Bargain-hunters browse among vendors’ offerings Saturday Oct. 5 along Main St. in Warrensburg during the town’s famous World’s Largest Garage Sale. Virtually everything from dollar-store items, tools and household goods to valuable antiques and rare collectibles were offered at the event.
Kathy Schell of Schenectady stood on a downtown street corner early afternoon Saturday Oct. 5, waiting for her husband Bruce to catch up with her.
In Warrensburg for the annual World’s Largest Garage Sale, Schell said she was happy to find among the hundreds of sale booths and tables a rare item of Italian Capodimonte porcelain, a decorative centerpiece. Her husband appeared after inspecting some “guy stuff” of interest.
This was her family’s first time attending the Warrensburg garage sale, Kathy Schell said.
“I can’t believe how packed it is,” she said, looking at the Main St. gridlock. Her husband added his thoughts.
“This is absolutely crazy,” he said, eyeing both the traffic and sidewalks crammed with people.
Crazy? No question. Some event organizers later estimated that judging by the traffic jams and the people swarming through town, Oct. 4 was the busiest single day in the event’s 34-year history.
Rare collectibles found all over town
The bag that Kathy Schell was lugging back to her vehicle Saturday held a large M&M character holding a basketball, which dispenses M&Ms when you depress its left arm. This collectible edition is rare, but she bought it at the Warrensburg sale for $15. At home in Schenectady, Schell has an entire room dedicated to M&M collectibles, Bruce Schell said as he rolled his eyes.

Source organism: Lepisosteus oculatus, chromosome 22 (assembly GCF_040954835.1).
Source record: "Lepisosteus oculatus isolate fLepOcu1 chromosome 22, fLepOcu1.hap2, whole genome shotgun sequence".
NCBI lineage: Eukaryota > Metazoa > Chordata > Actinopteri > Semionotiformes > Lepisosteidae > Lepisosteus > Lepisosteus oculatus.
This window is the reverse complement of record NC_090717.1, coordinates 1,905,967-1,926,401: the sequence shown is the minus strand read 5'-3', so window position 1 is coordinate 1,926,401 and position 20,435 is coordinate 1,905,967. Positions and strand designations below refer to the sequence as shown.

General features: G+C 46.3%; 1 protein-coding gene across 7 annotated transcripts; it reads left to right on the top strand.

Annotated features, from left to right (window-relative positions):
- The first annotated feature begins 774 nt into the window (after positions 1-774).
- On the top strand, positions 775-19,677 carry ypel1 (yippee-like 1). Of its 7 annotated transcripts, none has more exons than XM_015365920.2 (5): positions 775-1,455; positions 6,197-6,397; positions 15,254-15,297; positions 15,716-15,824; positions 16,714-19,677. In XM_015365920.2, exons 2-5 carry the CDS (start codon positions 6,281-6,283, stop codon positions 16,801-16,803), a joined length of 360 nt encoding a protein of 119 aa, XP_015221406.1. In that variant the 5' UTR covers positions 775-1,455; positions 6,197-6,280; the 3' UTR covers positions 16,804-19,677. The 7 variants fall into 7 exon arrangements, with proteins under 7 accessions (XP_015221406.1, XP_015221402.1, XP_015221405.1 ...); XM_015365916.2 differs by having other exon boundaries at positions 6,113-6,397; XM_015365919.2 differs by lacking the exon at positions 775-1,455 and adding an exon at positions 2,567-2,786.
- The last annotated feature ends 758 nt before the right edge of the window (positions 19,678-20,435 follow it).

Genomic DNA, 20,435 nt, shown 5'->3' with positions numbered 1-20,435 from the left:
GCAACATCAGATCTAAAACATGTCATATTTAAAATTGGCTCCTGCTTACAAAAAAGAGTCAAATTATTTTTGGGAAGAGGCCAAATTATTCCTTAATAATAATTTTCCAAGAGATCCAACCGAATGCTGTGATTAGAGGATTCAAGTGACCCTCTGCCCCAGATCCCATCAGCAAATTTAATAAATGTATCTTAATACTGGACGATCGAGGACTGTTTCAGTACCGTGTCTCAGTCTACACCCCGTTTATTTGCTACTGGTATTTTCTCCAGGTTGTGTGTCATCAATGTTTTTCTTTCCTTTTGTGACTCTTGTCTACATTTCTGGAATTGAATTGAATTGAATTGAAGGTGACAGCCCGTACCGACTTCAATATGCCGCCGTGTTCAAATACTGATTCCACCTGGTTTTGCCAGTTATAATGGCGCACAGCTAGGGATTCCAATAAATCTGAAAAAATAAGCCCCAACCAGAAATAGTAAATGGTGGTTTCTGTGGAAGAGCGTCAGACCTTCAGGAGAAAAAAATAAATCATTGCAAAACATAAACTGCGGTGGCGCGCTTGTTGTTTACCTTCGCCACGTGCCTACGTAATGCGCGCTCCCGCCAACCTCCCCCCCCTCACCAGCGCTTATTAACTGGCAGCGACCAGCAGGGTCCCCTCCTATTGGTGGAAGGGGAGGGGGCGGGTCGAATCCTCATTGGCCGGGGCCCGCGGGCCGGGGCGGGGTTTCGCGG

“Coming to this sale has saved me a trip to Vegas,” he quipped, noting last year they traveled there to buy a particular M&M character.
Octogenarian Jane LeCount, a co-founder of the World’s Largest Garage Sale, sat on her porch watching thousands pass by on the Main St. sidewalks. She and local activist Steve Parisi launched the sale in 1980, and it drew about 1,000 people that year. By 1983, the crowd had swelled to 25,000 or so. She coordinated the event for perhaps two decades. In recent years, crowds have numbered 70,000 or so, while organizers claim 100,000.
This year, the crowd numbered 75,000 on Saturday alone, event clean-up coordinator Gary Ross said.
LeCount looked past her small table of books and magazines she was selling, gazing at the crowd.
“This is amazing — I can’t believe how its grown,” LeCount said, noting that companion sales now are held in neighboring Chestertown, Lake George and Bolton. “I’m glad I’m not organizing this sale anymore.”
Walking past LeCount was Michael Leone and his family from Syosset, L.I. — He found antique Lionel train layout items, like shrubs and trees, in their original box. He bought the item for his father, a model train fan.
“This is great,” he said looking at the lineup of vendors. “You can find everything you are looking for in one shot.”
Leone also bought a classic Power Ranger lunchbox and a faux parking meter bank for his son Gabriel, 7.
Reaching up to the meter to insert a nickel, Gabriel demonstrated how it would collect lots of coins in its lengthy post, taller than he was. The family has visited the garage sale since three years before Gabriel was born.
“You put money in like this, and it doesn’t get lost — it’s saved,” Gabriel said. His father responded with a smile.
“Or mommy doesn’t borrow it,” Leone responded.
Local entreprenuers kept busy